San Francisco — After two years of working with the Golden Gate Salmon Association (GGSA), California Department of Fish and Wildlife biologists injected 20,000 fertilized salmon eggs into Feather River gravel in a historic first for California. The eggs, from the Feather River hatchery, were injected December 4th as part of an experiment to see how many will hatch and to give state workers experience using egg injection technology.
“Egg injection could provide a powerful tool to offset future salmon losses caused by drought,” said GGSA executive director John McManus.
Egg injection has been used in Alaska and Oregon in work going back decades. GGSA science consultant Dave Vogel brought the idea to GGSA in 2014 when rivers heated to levels lethal to salmon eggs. GGSA then asked the state to consider a massive egg injection program to offset the expected losses and avoid low returns of adult salmon in 2017, but the egg injection didn’t happen. GGSA kept asking and in 2015 the state agreed to do a small pilot project to test the equipment and determine manpower needs and to find out what percentage of the eggs would successfully hatch.
In nature, incubating salmon eggs, buried in underwater river gravels die when water temperatures exceed 56 degrees, something common during these last few years of drought. In drought conditions, salmon eggs could instead be collected, fertilized, chilled, and temporarily held in hatcheries. After rivers cool in late November and December, the incubating eggs can be gently buried in river gravel where they’ll continue incubating for another month or so before hatching. Unlike fish hatched and raised in hatcheries, salmon from injected eggs don’t require the feeding and physical infrastructure hatchery reared fish need.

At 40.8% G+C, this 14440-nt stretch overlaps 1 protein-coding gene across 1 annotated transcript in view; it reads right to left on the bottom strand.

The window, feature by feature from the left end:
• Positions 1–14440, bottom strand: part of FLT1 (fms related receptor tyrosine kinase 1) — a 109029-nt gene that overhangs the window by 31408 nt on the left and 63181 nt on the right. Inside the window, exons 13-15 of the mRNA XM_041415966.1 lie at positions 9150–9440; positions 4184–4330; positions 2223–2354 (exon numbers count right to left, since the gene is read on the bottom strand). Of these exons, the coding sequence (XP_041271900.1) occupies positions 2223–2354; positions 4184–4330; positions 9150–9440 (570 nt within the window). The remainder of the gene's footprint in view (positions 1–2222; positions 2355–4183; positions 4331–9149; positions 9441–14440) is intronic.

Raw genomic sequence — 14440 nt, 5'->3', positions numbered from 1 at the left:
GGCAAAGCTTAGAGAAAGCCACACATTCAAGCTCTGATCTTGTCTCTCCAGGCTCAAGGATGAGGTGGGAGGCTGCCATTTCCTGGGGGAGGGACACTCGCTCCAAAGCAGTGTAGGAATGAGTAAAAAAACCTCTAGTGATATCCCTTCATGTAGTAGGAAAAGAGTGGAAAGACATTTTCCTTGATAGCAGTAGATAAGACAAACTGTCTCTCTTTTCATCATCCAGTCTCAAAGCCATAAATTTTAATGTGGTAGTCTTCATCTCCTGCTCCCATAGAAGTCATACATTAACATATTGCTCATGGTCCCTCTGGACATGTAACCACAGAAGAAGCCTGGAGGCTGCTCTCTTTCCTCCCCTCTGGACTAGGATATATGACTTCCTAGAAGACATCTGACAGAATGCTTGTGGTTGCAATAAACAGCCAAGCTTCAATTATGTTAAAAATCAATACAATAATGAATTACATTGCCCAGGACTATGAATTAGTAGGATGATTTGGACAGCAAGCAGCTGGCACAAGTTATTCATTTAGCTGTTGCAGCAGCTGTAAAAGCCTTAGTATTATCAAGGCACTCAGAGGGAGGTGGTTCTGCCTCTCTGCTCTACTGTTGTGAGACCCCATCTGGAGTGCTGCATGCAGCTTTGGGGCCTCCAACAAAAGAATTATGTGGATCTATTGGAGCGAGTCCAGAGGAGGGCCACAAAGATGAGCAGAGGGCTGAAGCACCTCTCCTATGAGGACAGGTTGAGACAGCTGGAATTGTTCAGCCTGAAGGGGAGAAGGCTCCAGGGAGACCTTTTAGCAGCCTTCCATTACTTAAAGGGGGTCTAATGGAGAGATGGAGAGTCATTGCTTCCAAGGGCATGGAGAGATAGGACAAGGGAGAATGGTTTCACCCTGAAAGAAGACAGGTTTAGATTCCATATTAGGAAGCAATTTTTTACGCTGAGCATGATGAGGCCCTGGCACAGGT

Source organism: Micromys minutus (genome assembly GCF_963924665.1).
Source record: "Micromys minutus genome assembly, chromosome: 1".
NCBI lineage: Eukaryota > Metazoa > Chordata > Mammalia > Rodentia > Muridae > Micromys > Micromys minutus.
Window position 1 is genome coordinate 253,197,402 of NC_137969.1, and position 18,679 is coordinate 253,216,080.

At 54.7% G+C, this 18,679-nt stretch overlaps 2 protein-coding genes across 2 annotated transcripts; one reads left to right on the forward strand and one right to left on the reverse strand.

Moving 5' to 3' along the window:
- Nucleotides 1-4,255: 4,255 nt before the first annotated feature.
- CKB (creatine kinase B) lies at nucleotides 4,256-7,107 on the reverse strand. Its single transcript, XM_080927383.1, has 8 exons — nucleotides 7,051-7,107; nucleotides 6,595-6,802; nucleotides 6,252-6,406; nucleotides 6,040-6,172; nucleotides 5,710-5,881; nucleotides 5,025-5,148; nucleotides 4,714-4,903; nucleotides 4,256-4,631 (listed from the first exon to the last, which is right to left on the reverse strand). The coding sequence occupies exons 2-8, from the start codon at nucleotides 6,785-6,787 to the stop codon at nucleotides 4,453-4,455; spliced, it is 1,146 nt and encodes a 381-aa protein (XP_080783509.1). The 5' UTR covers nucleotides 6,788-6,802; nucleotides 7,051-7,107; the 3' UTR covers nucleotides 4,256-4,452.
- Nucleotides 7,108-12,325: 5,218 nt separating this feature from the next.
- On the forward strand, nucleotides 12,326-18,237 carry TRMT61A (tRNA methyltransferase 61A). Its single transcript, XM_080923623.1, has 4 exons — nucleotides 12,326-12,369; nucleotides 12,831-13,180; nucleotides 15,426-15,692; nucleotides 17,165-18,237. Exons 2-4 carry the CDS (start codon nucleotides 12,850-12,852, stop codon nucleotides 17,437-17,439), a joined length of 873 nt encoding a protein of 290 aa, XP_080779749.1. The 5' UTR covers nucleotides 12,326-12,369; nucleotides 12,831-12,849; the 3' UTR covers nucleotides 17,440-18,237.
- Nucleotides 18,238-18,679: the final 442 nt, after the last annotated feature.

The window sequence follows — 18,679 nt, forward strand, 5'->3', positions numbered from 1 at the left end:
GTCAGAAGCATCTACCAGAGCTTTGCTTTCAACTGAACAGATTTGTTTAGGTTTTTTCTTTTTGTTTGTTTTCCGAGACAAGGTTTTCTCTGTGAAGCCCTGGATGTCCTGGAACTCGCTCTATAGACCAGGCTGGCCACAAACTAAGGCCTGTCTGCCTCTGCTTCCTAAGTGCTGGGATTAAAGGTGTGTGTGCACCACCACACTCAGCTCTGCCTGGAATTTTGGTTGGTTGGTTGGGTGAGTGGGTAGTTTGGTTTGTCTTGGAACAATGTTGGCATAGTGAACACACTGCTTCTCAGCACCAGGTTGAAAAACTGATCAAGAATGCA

Fine mesh nets will be affixed atop the injection sites to trap the emerging fry prior to expected hatch in January. They’ll be counted to determine what percentage of eggs hatched. In nature, an estimated ten to 40 percent of salmon eggs hatch. Up to 90 percent of injected eggs have reportedly hatched in best cases.
In addition to mitigating for salmon lost to drought-warmed rivers, egg injection could be used to offset other types of losses. One possibility; to offset future winter run losses from late spawning fish. This could allow water managers to switch from high summer flows to lower fall flows in the upper Sacramento River earlier to avoid the massive loss of fall run eggs that occurs in many years when reservoir releases are sharply curtailed after the majority of the fall run eggs are in the gravel. When this happens, millions of fall run eggs go from being under water to being high and dry which kills them.
“Combined with state of the art DNA analysis currently used to select salmon for breeding at a few advanced hatcheries, injecting high quality, non-hatchery, eggs could reduce harm to wild stocks in the next drought,” said McManus